Fiction Fiction 2008

Stand By Me

What Jarrat had in his life were sorrow, stubbornness, silence, and work. So when his sons needed him most, their daddy didn’t have much to offer.
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Photograph by Ralph Eugene Meatyard

When Jarrat married Lettie in 1921 and bought the little place across the draw from our home place and started to pay for it, in that time that was already hard, years before the Depression, he had a life ahead of him, it seemed like, that was a lot different from the life he in fact was going to live. Jarrat was my brother, four years older than me, and I reckon I knew him as well as anybody did, which is not to say that what I knew was equal to what I didn’t know.

But as long as Lettie lived, Jarrat was a happy man. As far as I could see, not that I was trying to see or in those days cared much, he and Lettie made a good couple. They were a pretty couple, I’ll say that, before this world and its trouble had marked them. And they laid into the work together, going early and late, scraping and saving, and paying on their debt.

Tom was born the year after they married, Nathan two years later. And it seemed that Tom hadn’t hardly begun to walk about on his own until Nathan was coming along in his tracks, just a step or two behind. They had pretty much the run of the world, Lettie and Jarrat being too busy for much in the way of parental supervision, at least between meals.

The hollow between the two places, that most people call Coulter Branch, before long was crisscrossed with boy-paths that went back and forth like shoestrings between the boys’ house on one ridge and the old house on the other, where I lived with Mam and Pap. The boys lived at both houses, you might as well say. They’d drop down through the pasture and into the woods on one side, and down through the woods to the branch, and then up through the woods and the pasture on the other side, and they’d be in another place with a different house and kitchen and something different to eat. They had maybe half a dozen paths they’d worn across there, and all of them had names: the Dead Tree Path, I remember, and the Spring Path, and the Rock Fence Path.

And then, right in the midst of things going on the way they ought to have gone on forever, Lettie got sick and began to waste away. It was as serious as it could be, we could see that. And then, instead of belonging just to Jarrat to pay attention to, she began to belong to all of us. Dr. Markman was doing all he could for her, and then Mam and the other women around were cooking things to take to her and helping with her housework, and us others were hoping or praying or whatever we did, trying to help her to live, really just by wishing for her to. And then, without waiting for us to get ready, she died, and the boys all of a sudden, instead of belonging just to her and Jarrat, belonged to us all. Nathan was 5 years old, and Tom was 7.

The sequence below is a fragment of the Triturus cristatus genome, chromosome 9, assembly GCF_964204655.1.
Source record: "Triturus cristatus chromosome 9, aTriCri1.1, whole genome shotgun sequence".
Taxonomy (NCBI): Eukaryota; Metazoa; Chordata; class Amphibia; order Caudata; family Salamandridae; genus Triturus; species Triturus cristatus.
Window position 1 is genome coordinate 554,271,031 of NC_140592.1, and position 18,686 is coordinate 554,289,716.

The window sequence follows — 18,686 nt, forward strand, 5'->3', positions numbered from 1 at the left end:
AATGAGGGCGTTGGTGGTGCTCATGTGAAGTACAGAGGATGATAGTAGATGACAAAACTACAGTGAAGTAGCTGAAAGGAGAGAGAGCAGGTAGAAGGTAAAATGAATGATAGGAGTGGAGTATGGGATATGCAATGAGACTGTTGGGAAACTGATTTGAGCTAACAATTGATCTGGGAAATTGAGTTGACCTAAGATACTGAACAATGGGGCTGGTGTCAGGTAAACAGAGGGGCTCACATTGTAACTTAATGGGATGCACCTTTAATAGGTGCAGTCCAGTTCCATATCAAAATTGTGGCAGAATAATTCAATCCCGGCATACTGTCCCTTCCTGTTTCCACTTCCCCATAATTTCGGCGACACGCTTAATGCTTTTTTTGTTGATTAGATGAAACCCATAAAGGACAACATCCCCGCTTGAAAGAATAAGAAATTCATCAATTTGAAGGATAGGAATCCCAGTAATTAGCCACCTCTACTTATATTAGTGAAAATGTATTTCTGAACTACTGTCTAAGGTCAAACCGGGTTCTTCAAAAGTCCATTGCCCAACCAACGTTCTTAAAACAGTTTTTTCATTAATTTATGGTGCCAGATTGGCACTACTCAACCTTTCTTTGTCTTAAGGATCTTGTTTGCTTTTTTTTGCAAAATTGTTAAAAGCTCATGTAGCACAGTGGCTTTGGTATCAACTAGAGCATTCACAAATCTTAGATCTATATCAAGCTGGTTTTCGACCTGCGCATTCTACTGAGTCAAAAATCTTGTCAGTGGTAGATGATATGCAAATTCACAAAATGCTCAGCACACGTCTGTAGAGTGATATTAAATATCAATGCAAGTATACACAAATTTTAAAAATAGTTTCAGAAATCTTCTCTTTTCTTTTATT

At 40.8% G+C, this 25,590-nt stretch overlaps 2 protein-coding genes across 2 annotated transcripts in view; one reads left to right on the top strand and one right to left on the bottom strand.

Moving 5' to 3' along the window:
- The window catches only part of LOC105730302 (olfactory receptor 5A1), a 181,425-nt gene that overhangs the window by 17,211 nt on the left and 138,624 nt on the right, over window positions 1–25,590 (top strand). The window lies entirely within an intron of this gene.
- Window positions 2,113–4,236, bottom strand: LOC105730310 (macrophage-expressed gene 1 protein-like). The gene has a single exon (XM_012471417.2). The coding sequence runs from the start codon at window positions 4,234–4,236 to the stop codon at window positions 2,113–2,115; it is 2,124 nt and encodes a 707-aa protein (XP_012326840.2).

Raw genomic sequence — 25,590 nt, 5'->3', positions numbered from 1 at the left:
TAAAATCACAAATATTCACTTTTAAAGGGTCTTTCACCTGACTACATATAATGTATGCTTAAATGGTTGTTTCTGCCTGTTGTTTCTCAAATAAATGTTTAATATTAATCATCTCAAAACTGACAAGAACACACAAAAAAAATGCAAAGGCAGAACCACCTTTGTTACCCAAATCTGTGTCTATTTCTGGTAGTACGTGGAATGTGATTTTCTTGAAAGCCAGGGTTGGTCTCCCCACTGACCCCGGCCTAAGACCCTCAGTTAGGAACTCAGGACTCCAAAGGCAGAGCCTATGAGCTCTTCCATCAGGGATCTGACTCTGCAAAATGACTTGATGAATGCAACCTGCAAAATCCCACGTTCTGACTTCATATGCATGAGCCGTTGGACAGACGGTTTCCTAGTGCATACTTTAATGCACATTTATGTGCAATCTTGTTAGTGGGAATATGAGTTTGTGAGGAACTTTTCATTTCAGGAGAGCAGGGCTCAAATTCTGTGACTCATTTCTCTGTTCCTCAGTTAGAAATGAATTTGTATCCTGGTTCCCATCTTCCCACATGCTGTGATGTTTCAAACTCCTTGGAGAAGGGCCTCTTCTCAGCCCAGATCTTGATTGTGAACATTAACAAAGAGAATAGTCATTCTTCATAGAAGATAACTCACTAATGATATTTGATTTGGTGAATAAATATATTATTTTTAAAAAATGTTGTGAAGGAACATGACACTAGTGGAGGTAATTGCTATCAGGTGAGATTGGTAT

And I was one of the ones that they belonged to. They belonged to me because I belonged to them. They thought so, and that made it so. The morning of their mother’s funeral, to get them moved and out of the house before more sadness could take place, I put a team to the wagon and drove around the head of the hollow to get them. Mam had packed up their clothes and everything that was theirs. We loaded it all and them too onto the wagon, and I brought them home to the old house.

Jarrat wasn’t going to be able to take care of them and farm too, and they didn’t need to be over there in that loneliness with him. But Pap and Mam were getting on in years then. Pap, just by the nature of him, wasn’t going to be a lot of help. And Mam, I could see, had her doubts.

Finally she just out with it. “Burley, I can be a grandmother, but I don’t know if I can be a mother again or not. You’re just going to have to help me.”

She had her doubts about that, too. But it didn’t prove too hard to bring about. I belonged to them because they needed me. From the time I brought them home with me, they stuck to me like burrs. A lot of the time we were a regular procession—me in front, and then Tom in my tracks just as close as he could get, and then Nathan in Tom’s the same way. The year Lettie died I was 34 years old, still a young man in my thoughts and all, and I had places I needed to go by myself. But for a long time, getting away from those boys was a job. I’d have to hide and slip away or bribe them to let me go or wait till they were asleep. When I wanted to hunt or fish, the best way to be free of them was just to take them with me. By the time they got big enough to go on their own, we had traveled a many a mile together, day and night, after the hounds, and had spent a many an hour on the river.

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Wendell Berry is a farmer, an activist, and the author of numerous essays, poems, novels, and short stories. He has received the National Humanities Medal, a Guggenheim Fellowship, and a Lannan Literary Award, among other honors. He lives in Kentucky.

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